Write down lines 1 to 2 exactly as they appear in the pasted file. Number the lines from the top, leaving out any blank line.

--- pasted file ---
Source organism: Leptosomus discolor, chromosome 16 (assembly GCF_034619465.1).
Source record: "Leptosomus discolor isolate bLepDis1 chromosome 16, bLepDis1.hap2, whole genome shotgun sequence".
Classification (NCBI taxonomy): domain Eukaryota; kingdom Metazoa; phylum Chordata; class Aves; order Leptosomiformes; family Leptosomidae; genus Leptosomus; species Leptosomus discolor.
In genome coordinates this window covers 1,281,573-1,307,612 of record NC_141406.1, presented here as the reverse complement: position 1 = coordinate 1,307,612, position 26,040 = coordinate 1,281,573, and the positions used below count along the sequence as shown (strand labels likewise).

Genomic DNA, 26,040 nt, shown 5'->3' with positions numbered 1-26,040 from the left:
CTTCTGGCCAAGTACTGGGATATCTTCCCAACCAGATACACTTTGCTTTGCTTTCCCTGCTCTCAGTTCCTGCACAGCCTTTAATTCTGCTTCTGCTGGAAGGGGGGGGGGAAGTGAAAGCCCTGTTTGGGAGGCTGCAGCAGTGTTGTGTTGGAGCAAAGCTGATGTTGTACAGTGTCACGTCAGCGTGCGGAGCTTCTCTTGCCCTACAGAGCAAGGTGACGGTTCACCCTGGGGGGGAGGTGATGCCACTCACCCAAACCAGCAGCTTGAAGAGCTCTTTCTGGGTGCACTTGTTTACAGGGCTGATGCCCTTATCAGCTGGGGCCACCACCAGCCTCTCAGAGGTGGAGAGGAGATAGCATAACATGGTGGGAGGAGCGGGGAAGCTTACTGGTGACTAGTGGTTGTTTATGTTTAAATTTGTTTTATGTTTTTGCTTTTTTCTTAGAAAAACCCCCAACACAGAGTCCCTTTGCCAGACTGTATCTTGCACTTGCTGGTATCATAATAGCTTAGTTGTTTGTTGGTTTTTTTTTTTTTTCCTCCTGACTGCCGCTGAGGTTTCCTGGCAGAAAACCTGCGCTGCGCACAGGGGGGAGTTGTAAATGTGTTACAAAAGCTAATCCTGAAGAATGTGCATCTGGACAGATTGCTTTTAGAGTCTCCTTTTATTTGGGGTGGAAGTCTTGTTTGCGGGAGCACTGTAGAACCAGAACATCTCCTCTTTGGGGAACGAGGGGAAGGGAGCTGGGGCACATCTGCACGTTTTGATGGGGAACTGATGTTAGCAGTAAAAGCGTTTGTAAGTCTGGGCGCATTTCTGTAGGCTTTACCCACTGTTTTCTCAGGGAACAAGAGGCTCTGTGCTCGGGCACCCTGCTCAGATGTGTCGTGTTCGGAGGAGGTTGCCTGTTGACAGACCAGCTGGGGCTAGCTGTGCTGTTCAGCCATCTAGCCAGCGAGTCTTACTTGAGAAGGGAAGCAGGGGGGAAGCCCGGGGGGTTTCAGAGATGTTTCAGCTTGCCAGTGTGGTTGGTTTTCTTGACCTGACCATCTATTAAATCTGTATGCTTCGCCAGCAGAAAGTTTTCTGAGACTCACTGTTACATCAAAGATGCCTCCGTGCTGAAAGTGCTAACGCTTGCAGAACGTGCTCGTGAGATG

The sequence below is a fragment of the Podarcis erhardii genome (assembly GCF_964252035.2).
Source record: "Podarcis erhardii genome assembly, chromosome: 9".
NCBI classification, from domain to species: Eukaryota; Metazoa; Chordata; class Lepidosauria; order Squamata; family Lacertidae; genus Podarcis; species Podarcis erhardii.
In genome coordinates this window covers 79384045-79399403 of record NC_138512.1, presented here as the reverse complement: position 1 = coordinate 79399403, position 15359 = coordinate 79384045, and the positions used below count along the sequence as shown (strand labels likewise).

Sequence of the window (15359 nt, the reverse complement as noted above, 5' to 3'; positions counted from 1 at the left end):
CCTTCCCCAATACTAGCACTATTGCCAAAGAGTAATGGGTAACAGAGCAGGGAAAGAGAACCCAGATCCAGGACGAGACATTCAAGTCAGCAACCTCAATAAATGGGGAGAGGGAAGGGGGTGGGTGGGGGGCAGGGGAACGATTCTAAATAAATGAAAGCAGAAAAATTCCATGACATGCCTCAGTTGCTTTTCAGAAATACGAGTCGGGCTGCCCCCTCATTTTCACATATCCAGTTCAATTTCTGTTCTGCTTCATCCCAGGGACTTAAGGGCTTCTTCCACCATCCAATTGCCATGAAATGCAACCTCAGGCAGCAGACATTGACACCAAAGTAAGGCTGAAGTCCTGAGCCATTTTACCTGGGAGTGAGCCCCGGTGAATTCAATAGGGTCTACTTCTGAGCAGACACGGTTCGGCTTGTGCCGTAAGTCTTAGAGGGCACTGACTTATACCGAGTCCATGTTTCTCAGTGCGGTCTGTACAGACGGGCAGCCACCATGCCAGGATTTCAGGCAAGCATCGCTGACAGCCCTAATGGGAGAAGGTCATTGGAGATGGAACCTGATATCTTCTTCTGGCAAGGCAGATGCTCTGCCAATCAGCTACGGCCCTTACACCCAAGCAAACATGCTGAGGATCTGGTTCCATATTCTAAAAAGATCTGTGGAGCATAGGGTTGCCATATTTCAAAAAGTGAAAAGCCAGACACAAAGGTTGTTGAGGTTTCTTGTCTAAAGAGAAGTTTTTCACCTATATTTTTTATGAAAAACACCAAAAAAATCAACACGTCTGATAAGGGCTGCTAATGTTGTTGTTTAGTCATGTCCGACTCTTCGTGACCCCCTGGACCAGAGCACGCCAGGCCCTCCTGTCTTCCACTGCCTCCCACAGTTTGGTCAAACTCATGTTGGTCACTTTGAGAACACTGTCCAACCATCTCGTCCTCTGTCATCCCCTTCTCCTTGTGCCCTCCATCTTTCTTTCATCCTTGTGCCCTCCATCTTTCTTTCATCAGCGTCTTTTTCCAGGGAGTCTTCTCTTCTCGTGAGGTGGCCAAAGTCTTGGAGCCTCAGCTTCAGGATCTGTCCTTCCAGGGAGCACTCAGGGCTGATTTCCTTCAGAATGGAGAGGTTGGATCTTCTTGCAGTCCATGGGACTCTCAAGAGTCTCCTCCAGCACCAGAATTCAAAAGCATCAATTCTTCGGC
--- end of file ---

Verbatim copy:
Source organism: Leptosomus discolor, chromosome 16 (assembly GCF_034619465.1).
Source record: "Leptosomus discolor isolate bLepDis1 chromosome 16, bLepDis1.hap2, whole genome shotgun sequence".